Opinions

Opinions Oct. 2, 2015

October 2, 2015
Indiana Court of Appeals
Courtney R. Robbins v. The Trustees of Indiana University and Clarian Health Partners, Inc.
49A04-1412-CT-583
Civil tort. Affirms summary judge in favor of the Trustees of Indiana University and Clarian Health Partners Inc. This suit was filed after Tiffaney DeBow, a licensed practical nurse, accessed Robbins’ medical files and posted them on the Internet. The COA ruled Clarian is not vicariously liable for DeBow’s actions because she was not directly employed by Clarian. Similarly finds IU is not subject to vicarious liability because DeBow was acting outside the scope of her employment. Holds IU is not guilty of negligent hiring. Judge Terry Crone concurs in part and concurs in result in part. He urges the Indiana Supreme Court to revisit invasion of privacy precedent in light of today’s rapidly changing technology. 

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Opinions Oct. 1, 2015

October 1, 2015
Indiana Court of Appeals
Jason Lee DeGroot v. State of Indiana (mem. dec.)
45A03-1412-CR-457
Criminal. Affirms sentence following guilty plea to Class A felony voluntary manslaughter.
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Opinions Sept. 30, 2015

September 30, 2015
Indiana Court of Appeals
In Re: The Matter of the Petition to Expunge Conviction Records of James D. Borel v. State of Indiana
41A01-1412-MI-533
Miscellaneous. Reverses denial of Borel’s motion to correct error as the denial was against logic, facts and circumstances presented. There is insufficient evidence that he still owed $37 in court costs stemming from a 1976 case.
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Opinions Sept. 29, 2015

September 29, 2015
7th Circuit Court of Appeals
Defender Security Company v. First Mercury Insurance Company
14-1805
U.S. District court, Southern District of Indiana, Indianapolis Division, Judge Sarah Evans Barker.
Civil. Affirms First Mercury Insurance Co.’s motion to dismiss Defender Security Co.’s lawsuit alleging breach of contract and bad faith, which sought a declaratory judgment that First Mercury owed it a duty to defend. Based on Indiana’s definition of “publication” in the defamation context, the term “publication” in the insurance policy was not susceptible to Defender’s interpretation that its recording and storing of customers’ information constitutes “publication” so as to trigger defense by First Mercury in a lawsuit.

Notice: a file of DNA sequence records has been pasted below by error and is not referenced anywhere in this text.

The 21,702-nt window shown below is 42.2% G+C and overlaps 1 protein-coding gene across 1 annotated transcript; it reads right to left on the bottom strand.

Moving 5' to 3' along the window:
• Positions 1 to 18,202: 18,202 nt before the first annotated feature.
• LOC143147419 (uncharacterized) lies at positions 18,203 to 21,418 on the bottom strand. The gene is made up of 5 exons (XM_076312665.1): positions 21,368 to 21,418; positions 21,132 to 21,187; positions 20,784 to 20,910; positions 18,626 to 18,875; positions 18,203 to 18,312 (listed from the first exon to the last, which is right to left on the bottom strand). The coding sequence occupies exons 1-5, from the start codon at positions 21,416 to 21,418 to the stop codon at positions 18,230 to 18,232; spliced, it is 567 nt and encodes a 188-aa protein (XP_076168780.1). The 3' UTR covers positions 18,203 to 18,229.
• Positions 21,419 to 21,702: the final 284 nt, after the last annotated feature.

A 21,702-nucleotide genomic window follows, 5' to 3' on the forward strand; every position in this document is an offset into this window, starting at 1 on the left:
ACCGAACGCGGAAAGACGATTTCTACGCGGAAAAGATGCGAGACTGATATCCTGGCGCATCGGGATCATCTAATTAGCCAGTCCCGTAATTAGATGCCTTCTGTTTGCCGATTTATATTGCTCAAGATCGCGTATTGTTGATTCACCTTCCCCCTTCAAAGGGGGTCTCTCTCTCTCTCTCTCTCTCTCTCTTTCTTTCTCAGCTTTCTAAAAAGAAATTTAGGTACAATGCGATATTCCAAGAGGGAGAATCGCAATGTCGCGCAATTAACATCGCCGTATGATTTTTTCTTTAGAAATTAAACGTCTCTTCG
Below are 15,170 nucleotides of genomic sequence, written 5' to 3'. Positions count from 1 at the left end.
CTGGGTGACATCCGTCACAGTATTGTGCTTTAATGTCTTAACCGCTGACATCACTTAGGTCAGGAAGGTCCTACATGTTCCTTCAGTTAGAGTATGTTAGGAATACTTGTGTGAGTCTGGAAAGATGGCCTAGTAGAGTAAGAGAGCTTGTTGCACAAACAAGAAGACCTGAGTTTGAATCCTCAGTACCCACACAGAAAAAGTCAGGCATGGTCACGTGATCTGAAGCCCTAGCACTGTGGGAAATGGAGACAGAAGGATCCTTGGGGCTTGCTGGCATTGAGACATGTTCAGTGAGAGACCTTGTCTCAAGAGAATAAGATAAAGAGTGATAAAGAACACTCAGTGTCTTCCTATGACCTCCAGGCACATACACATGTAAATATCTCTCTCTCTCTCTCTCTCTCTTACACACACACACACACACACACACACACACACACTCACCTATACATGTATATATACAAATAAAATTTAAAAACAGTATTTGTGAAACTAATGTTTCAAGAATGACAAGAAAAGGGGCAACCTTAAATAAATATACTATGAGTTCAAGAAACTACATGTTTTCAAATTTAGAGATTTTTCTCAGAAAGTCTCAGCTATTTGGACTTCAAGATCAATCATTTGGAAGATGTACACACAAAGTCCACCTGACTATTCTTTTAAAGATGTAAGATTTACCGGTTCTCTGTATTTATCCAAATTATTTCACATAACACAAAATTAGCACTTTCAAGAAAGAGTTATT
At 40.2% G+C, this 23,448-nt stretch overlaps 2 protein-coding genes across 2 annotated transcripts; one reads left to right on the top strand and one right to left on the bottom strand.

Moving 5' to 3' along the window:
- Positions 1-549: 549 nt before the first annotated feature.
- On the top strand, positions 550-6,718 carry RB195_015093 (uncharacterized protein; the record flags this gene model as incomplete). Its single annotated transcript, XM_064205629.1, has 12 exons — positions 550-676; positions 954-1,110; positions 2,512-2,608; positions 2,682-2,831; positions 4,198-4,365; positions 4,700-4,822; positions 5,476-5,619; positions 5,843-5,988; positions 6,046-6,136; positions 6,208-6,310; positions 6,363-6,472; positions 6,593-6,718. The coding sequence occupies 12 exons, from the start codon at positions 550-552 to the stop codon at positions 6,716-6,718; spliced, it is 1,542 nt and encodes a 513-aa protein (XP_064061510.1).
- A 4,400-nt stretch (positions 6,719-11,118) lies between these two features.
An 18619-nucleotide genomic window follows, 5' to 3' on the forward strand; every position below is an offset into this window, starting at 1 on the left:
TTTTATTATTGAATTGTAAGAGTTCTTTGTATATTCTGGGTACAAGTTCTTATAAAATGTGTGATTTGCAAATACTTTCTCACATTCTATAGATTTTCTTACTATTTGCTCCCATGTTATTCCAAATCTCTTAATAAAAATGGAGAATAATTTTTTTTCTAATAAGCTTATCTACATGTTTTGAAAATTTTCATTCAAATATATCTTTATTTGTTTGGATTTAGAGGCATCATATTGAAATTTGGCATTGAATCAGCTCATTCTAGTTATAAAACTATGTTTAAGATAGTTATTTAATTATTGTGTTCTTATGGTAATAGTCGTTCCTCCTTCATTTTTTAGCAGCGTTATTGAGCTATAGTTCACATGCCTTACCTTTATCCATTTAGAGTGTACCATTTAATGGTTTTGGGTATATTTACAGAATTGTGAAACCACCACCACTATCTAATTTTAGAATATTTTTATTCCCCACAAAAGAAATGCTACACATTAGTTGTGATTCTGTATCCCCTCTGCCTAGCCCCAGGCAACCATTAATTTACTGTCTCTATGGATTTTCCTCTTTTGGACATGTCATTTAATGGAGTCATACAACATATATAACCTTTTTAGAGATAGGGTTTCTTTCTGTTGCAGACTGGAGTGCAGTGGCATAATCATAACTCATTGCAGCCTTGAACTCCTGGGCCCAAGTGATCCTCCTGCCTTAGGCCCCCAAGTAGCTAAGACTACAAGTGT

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Opinions Sept. 28, 2015

September 28, 2015
Indiana Court of Appeals
Michael R. Pike, and Chassidy L. Pike v. Conestoga Title Insurance Co.
16A05-1501-CT-27
Civil tort. Affirms summary judgment in favor of Conestoga Title Insurance Co. The Pikes failed to promptly notify Conestoga about legal notices that their property was being placed in a tax sale.
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Opinions Sept. 25, 2015

September 25, 2015
Indiana Court of Appeals
M.L. v. M.F. and M.Fu. (mem. dec.)
33A01-1505-DR-318
Domestic relation. Reverses child support order entered upon M.L.’s petition for child support modification.
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Opinions Sept. 24, 2015

September 24, 2015
Indiana Supreme Court
William Clyde Gibson III v. State of Indiana
22S00-1206-DP-359
Death penalty. Affirms the imposing of the death penalty following Gibson’s conviction for murder. Finds the sentence is not inappropriate “in light of the horrific manner in which Gibson took (his victim’s) life and his lack of redeeming character traits.” In regards to the jury, rules the trial court did not err in refusing to dismiss the entire venire panel and did not abuse its discretion in denying Gibson’s request to ask a case-specific question during voir dire, his for-cause juror challenges and his request to instruct the jury on voluntary manslaughter. Holds the trial court also did not abuse its discretion in denying Gibson’s request for a fourth continuance.
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Opinions Sept. 23, 2015

September 23, 2015
Indiana Court of Appeals
In the Matter of Term. of the Parent-Child Relationship of: B.H. and S.H., and B.H. and M.B. v. The Ind. Dept. of Child Services
91A02-1504-JT-213